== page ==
David Owen's latest piece in The New Yorker has attracted much attention and rekindled interest in William Jevons and his paradox, and much ink has been spilled in support of and opposition to the article. Amidst the discussion, I'm struck that two rather obvious points haven't been made: Jevons' arguments wouldn't pass muster in any discipline other than economics, and Owen's arguments fail basic principles of logic.
The new natural gas conventional wisdom says that "shale changes everything." Access to these large volumes of relatively low-cost gas will raise U.S. natural gas prices and decrease price volatility. That's why prices are low now, and why they'll stay there in the future. Trouble is, the narrative really doesn't hold water. Maybe gas prices will stay low in the future, maybe they won't. But whichever the case, it won't be because of shale.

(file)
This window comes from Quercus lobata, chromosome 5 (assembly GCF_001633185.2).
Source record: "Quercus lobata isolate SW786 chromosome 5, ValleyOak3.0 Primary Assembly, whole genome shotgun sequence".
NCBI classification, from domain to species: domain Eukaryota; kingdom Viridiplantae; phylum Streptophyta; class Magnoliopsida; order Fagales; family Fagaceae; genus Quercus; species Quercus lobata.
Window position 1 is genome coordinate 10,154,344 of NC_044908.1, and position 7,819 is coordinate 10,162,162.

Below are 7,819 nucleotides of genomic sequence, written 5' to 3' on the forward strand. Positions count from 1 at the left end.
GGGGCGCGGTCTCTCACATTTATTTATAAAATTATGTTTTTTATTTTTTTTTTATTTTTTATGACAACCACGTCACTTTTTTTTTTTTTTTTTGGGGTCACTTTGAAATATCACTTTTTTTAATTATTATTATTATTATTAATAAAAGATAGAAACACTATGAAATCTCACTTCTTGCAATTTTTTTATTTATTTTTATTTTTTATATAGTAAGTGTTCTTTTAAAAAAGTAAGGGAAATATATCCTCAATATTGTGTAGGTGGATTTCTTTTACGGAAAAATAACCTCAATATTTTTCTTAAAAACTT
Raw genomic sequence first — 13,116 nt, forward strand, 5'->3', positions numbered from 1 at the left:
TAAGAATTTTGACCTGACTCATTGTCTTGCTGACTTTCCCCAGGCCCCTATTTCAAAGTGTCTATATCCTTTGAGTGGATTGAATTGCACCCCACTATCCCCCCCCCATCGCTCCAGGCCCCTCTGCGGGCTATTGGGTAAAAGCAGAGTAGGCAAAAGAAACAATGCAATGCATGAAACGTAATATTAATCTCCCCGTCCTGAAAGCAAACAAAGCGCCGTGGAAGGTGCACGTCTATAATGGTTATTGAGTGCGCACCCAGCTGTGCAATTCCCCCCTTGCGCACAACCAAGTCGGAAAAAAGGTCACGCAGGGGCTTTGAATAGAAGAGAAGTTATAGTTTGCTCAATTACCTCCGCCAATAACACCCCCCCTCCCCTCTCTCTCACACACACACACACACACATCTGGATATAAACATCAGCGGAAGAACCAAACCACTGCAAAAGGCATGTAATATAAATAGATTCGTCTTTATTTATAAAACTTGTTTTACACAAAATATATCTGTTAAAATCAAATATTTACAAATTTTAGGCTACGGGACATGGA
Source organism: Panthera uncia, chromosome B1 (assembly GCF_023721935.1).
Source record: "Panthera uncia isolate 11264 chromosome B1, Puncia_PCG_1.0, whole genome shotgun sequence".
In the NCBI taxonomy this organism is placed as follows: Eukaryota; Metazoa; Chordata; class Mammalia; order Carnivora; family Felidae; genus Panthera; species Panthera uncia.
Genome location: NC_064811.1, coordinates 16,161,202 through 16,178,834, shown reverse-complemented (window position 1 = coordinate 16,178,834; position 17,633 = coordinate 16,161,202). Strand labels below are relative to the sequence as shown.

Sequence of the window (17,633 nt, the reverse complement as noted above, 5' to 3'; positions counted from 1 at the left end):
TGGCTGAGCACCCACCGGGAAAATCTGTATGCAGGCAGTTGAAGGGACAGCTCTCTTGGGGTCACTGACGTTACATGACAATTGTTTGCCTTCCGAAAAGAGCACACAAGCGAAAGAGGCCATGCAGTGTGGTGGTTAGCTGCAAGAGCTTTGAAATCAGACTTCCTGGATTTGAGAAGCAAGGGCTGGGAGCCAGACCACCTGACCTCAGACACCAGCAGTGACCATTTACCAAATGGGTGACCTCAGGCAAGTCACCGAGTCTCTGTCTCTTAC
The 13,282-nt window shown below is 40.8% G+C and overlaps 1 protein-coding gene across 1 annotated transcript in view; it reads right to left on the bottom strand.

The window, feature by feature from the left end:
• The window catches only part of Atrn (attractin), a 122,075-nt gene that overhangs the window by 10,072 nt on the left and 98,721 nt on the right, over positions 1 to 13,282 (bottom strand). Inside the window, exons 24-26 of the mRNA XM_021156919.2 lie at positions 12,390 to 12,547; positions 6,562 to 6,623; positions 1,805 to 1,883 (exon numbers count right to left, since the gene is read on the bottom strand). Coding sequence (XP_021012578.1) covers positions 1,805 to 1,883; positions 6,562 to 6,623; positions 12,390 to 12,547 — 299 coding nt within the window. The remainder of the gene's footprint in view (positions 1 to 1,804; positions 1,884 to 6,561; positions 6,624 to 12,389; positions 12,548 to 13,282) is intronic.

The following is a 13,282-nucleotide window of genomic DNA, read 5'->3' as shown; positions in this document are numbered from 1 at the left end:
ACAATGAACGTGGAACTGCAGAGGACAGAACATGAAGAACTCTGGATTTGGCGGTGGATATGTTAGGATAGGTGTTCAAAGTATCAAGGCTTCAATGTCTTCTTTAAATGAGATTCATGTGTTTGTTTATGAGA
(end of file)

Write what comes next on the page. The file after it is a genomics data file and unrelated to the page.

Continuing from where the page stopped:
District energy is a big deal, and like most of our energy system, it's subject to a host of inconsistent and/or mutually contradictory regulations. Good policy would fix those inconsistencies. Problem is, lawmakers just don't understand it. So let's break it down.
If power companies have to pay for their CO2 emissions, what will happen to the price of electricity? The answer isn't as obvious as you think.
For those of you who missed my big screen debut last night in Millennium Park, it's safe to say you missed the opportunity of a lifetime.
Carbon capture and sequestration, the great hope of the coal industry, makes no economic sense under any scenario in which there's a price on carbon pollution. Here's why.
Economic activity tends to track energy use. In particular, demand for electricity is a reliable predictor of economic growth. Recent trends in electricity demand portend bad news for the economy (and the Democrats).
Suppose two factories produce and sell identical widgets at $1 each. Now, suppose a law is passed to provide one of those factories with $9 of additional revenue per widget. Clearly, this is law will …
There’s some interesting new data out on recent shifts in electricity demand and consumption, courtesy of the DOE/EIA. In 2008, total U.S. power generation was 4.1 million GWh. In 2009, that fell by 4 percent, …
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